With a little help from my friends

As I shared, my friends have started a campaign to help raise money for my treatment and medical bills. Read previous blog to learn more. Well, one of the things they are also doing is writing letters… letters about the impact I’ve made in their lives. It’s pretty humbling to read them. They thought I should share with you. And so that’s what we’ll do for the next few months, in addition to other blog entries.

My desire to help and be there for people is just something I’ve always done. In fact, it’s hard to be on the receiving end. But we must be able to ask for and receive help when we need it. And for that I am grateful.

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“Brandon has been a brother at all times.  In trials that would’ve ripped our faith apart, we fervently talked and prayed that our journey’s end would make everything else in-between make sense.  In times, when we both struggled with life’s trials we would reason together. In my times of needed prayer, where words were lost, when feelings were scattered, and our hearts could find no rest, he prayed for me and I for him. In times when my mind couldn’t find relaxation in my faith, plagued with questions, doubts, fears, and anger, he gave me an ear. When I was convinced that I was too unworthy to speak to God, I confessed my sins to Brandon. Expecting rebuke, expecting firm chastising, instead I found soft words for my heavy heart. I found a reminder in him that Jesus would forgive me, even when I couldn’t. I thank God for him, because were it not for the presence of God in him, I am not sure where I would be.”

 -Darrick L. Brown

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100 Days to Save a Life

A group of friends have gotten together to launch a fundraising campaign, “100 Days to Save a Life.” I am humbled at their efforts and support since my diagnosis with brain cancer. The campaign began earlier this month and will end on May 12, 2013, which marks my two year fight.  

http://www.giveforward.com/teambrandnupossibilities

Our goal is $400,000. It is lofty. It is ambitious. And yet it is the total cost of my medical and living expenses for just about six months. Just one of the cancer drugs I must take to stay alive totals $64,000 a month.

Whatever we raise, I am grateful. As much a blessing are the friends and loved ones I have. With their support and God’s grace, I continue my fight.

Thank you for whatever you contribute – be it a monetary gift, sharing this post with others, prayers, encouraging words and love.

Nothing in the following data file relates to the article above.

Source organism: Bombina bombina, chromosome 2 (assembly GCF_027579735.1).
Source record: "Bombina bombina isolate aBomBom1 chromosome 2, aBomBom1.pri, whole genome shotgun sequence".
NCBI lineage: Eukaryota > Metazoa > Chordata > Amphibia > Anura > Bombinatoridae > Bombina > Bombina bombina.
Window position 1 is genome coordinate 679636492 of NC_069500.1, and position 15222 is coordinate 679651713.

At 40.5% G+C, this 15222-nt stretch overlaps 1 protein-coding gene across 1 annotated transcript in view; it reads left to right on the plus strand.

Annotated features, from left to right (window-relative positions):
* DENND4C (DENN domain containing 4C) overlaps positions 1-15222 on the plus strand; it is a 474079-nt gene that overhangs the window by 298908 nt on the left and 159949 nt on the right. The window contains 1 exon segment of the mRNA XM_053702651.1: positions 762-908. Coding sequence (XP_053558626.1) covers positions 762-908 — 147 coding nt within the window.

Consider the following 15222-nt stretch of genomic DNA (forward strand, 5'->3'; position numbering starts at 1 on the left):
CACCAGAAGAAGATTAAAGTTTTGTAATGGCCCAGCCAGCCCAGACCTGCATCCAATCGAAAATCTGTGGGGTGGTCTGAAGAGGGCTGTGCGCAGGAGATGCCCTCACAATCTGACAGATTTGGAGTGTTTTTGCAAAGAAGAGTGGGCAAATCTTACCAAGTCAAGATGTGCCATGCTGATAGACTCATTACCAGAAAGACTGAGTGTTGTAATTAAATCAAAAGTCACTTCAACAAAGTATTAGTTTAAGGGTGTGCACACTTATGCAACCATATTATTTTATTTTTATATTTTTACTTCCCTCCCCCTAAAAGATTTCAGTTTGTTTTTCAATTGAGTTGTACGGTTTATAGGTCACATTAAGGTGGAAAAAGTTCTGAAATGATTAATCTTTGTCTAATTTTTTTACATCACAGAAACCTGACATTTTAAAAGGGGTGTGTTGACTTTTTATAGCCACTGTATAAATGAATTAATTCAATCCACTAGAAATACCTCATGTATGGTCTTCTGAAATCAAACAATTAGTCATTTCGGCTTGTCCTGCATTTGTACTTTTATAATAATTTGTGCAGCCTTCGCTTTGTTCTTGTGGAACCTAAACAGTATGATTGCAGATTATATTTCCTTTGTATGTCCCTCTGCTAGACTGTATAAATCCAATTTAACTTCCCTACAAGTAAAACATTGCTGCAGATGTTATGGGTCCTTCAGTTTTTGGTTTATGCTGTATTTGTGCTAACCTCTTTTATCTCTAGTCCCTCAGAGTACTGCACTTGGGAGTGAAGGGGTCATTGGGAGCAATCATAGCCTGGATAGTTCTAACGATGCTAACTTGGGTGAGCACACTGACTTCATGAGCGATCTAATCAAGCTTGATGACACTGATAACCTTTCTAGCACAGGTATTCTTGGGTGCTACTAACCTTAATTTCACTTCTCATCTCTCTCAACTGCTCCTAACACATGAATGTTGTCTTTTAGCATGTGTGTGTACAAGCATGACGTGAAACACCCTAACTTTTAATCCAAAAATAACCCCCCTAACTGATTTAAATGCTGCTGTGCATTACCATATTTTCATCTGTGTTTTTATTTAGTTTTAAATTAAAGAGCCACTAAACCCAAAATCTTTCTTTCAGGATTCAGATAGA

-Brandon

A friend loves at all times and a brother is born for a time of adversity.
-Proverbs 17:17

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Reflections of the Prodigal Son: Part III

I have been talking for a little while about the story of the Prodigal Son Jesus tells in the book of Luke. Read the story here. Here are the earlier posts, Part I and Part II. For Part III, want to share my thoughts on the father.

Four things we can learn about our Heavenly Father:

 1. He has great vision.
“But when he was still a great way off, his father saw him…” (Luke 15:20). Even though we may not be able to see what’s ahead of us, our Father sees. It is not our vision when it comes to faith. But it is the vision of the Father that can lead us to the expected end that Jeremiah talks about. God sees where we are, where we can be and how to get there. Knowing that gives us the courage to keep going. Continue reading

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Happy New Year

I hope your 2013 has gotten off to a great start. Just a little message to say hello. I am praying for amazing things to happen for you in 2013. With God, all things are possible.

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Reflections on the Prodigal Son: Part II

A few weeks ago, I shared some initial thoughts on the famous parable we find in Luke, the Prodigal Son.  Click here to read. I want to continue by looking at the older brother. He is perhaps the character we pay the least amount of attention to.  But what can we learn from him?

The older brother became upset because his father celebrated his younger brother’s return when he, the “good” one, had always been there, serving him for years (verse 29). Why couldn’t he celebrate his brother’s blessing? Rejoice in having him back home, safe? Continue reading

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